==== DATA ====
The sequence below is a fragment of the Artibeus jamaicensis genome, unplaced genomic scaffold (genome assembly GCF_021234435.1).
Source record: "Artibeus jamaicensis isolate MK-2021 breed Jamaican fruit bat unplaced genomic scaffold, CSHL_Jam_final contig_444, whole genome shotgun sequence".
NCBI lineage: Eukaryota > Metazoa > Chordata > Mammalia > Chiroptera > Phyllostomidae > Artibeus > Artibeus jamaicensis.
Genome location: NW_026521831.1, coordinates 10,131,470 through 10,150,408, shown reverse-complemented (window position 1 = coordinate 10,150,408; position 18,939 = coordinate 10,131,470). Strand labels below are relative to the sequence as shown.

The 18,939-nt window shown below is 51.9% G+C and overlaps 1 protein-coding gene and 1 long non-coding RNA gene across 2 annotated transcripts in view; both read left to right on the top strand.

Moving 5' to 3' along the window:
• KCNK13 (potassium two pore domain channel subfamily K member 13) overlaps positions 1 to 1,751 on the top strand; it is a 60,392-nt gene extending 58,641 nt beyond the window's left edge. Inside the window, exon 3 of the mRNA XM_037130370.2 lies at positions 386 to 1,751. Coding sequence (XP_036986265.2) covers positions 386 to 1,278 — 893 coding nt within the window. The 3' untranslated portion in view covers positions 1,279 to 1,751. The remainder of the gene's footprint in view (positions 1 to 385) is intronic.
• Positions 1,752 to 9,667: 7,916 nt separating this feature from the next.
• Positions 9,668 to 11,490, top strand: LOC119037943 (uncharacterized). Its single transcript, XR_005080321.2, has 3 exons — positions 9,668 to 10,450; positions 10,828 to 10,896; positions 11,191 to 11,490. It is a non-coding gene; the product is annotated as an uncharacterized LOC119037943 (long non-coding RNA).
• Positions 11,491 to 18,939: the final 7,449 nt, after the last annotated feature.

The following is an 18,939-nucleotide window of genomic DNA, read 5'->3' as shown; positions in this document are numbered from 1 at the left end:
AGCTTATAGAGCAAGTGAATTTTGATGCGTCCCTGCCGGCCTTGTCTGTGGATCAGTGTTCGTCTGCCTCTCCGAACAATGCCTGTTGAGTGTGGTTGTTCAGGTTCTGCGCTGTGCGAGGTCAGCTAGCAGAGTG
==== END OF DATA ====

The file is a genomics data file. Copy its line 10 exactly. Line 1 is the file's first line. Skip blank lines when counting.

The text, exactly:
• Positions 11,491 to 18,939: the final 7,449 nt, after the last annotated feature.